Duke Energy's recently completed merger with progress energy, Inc, is expected to be a good fit and be accretive to earnings. The combined assets of the two companies make it the largest U.S. utility, providing services to more than 7.1 million customers. The merger should enable the company to maintain its long-term goal of 4.5%-6% earnings growth.
Reasons to be bullish on Duke Energy (DUK):
The merger should also increase its ability to build new power plants that are designed to meet future green house emission requirements.
It has a strong balance in comparison with most of its peers. It has a low long-term debt to capitalization ratio of 44% at the end of first quarter of 2012. At the end of the 1st quarter it had $1.1 billion in cash and cash equivalents in comparison to 2.1 billion at the end of 2011.
The dividend was increased from 0.25 to 0.255 per share. With the reverse split this works out to $3.06 per year. Management reaffirmed that it intends to maintain 65%-70% payout ratio.
It is in a joint venture program with American Electric power (AEP) to develop a 240 mile, 765-KV transmission line in Indiana which is expected to be completed and be fully operational in 2014.
A decent yield of 4.5%
A strong relative strength score of 82 out of a possible 100
A 5 year dividend average of 5.3%
Net income increased from $1.07 billion in 2009 to $1.7 billion in 2011.
Profit margins of 10%
A low beta of 0.16 indicates that it's not a volatile stock.
Cash flow increased from $2.68 in 2009 to $2.98 in 2011.
Annual EPS before NRI increased from $1.25 in 2007 to $1.46 in 2011.
A decent interest coverage ratio of 3.5
A projected 3-5 year EPS growth rate of 4.3%
A good free cash flow yield of 4.89%
$100K invested for 10 years would have grown to $163K. If the dividends were reinvested the rate of return would have been much higher.
Company: Duke Energy Corp
- Beta = 0.16
- Long term debt to equity = 0.84
- Relative Strength 52 weeks = 84
- Short percentage of float = 5.9%
- 52 week change = 26%
- Cash Flow 5-year Average = 2.85
- 5 year sales growth rate = 2.5%
- EPS vs quarter 1 year ago = 1.6%
- Gross margins = 44%
- Net Income ($mil) 12/2011 = 1706
- Net Income ($mil) 12/2010 = 1320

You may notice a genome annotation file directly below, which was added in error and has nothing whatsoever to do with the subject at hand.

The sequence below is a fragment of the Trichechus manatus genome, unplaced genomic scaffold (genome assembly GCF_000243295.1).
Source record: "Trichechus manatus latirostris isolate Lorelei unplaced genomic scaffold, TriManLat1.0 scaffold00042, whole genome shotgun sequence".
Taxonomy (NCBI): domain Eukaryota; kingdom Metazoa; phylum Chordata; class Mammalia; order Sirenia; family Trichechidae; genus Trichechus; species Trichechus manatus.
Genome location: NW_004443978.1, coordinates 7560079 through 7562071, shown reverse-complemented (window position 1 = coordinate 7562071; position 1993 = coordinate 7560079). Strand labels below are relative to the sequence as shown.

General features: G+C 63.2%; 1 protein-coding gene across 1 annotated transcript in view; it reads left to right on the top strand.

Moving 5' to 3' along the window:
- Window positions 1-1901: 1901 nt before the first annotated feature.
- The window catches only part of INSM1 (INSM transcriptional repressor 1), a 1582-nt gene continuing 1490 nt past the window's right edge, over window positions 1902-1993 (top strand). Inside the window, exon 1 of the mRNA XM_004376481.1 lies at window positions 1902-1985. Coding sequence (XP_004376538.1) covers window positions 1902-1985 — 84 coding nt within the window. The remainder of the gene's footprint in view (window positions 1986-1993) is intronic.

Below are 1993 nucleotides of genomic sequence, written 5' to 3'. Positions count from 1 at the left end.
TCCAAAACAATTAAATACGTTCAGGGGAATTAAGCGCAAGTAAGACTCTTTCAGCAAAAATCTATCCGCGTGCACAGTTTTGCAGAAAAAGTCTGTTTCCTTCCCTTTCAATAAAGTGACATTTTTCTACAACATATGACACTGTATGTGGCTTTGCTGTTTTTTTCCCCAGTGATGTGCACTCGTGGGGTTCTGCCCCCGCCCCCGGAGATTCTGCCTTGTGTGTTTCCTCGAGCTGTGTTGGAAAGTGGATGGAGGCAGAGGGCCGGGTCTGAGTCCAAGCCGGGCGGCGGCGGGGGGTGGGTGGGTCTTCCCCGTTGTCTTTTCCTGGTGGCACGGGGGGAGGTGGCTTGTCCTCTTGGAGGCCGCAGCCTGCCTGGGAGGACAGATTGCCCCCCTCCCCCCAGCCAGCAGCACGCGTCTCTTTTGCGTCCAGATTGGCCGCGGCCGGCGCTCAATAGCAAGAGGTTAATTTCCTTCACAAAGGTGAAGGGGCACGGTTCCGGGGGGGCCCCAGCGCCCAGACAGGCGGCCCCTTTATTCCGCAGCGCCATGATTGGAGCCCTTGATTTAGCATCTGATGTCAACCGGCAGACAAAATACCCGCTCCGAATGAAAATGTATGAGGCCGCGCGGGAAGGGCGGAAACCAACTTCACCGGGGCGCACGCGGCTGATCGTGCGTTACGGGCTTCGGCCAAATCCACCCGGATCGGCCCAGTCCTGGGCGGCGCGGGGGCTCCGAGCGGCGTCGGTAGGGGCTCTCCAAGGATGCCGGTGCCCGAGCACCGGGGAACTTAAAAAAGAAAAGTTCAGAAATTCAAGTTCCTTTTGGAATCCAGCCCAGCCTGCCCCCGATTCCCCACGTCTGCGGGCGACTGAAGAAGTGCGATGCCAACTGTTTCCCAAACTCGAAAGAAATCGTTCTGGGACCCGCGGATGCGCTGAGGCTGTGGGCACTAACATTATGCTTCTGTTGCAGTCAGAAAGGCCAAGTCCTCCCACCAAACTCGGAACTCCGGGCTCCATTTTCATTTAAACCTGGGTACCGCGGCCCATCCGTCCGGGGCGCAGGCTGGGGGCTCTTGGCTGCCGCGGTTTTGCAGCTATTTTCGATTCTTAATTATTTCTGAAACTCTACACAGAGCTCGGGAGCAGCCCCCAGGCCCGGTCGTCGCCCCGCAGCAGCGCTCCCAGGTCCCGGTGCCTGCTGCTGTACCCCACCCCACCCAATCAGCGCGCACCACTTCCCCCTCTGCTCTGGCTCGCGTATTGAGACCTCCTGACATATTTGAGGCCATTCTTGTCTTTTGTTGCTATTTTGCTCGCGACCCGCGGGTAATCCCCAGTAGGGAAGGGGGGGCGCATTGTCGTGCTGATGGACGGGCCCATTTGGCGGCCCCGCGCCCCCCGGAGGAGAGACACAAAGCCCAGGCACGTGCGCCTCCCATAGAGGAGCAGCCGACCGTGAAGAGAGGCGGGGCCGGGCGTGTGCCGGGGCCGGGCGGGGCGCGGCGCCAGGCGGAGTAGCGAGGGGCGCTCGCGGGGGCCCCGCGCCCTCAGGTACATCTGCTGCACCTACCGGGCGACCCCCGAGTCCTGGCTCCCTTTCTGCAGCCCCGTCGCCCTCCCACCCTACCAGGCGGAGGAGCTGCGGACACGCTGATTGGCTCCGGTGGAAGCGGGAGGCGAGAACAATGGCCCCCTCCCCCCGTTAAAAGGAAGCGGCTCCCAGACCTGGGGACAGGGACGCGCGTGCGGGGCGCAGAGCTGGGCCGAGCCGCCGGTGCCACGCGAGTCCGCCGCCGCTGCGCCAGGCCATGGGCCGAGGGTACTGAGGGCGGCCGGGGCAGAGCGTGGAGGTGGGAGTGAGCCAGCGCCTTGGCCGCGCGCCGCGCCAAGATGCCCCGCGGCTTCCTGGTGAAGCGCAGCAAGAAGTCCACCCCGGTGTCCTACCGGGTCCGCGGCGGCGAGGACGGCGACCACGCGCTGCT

- Net Income ($mil) 12/2009 = 1075
- Net Income Reported Quarterly ($mil) = 295
- EBITDA ($mil) 12/2011 = 5350
- EBITDA ($mil) 12/2010 = 5044
- EBITDA ($mil) 12/2009 = 4428
- Cash Flow ($/share) 12/2011 = 2.98
- Cash Flow ($/share) 12/2010 = 2.93
- Cash Flow ($/share) 12/2009 = 2.63
- Sales ($mil) 12/2011 = 14529
- Sales ($mil) 12/2010 = 14272
- Sales ($mil) 12/2009 = 12731
- Annual EPS before NRI 12/2007 = 1.25
- Annual EPS before NRI 12/2008 = 1.21
- Annual EPS before NRI 12/2009 = 1.22
- Annual EPS before NRI 12/2010 = 1.43
- Annual EPS before NRI 12/2011 = 1.46
- Dividend Yield = 4.30%
- Dividend Yield 5 Year Average = 5.37
- Dividend 5 year Growth = - 0.23
- Payout Ratio = 0.89
- Payout Ratio 5 Year Average = 0.7
- Change in Payout Ratio = -0.01
- Next 3-5 Year Estimate EPS Growth rate = 4.67
- 5 Year History EPS Growth = 2.08
- ROE 5 Year Average = 8.53
- Current Ratio = 1.38
- Current Ratio 5 Year Average = 1.26
- Quick Ratio = 0.96
- Cash Ratio = 0.61
- Interest Coverage = 3.5
The stock is rather overbought and it recently it almost hit Zack's target price of 72. It appears to have put in a short term top around the 1st week of July. If you are patient consider waiting for a test of the $62-$64 ranges before jumping in. Another option would be to sell puts at strikes you would not mind owning the stock. You could also sell puts at strikes such that after the premium is factored in, you net cost per share would fall in the $62-$64 ranges.
A major portion of the historical/research data used in this article was obtained from zacks.com. Revenue and margins data for DUKE energy sourced from zacks.com
It is imperative that you do your due diligence and then determine if the above play/plays meet with your risk tolerance levels. The Latin maxim caveat emptor applies-let the buyer beware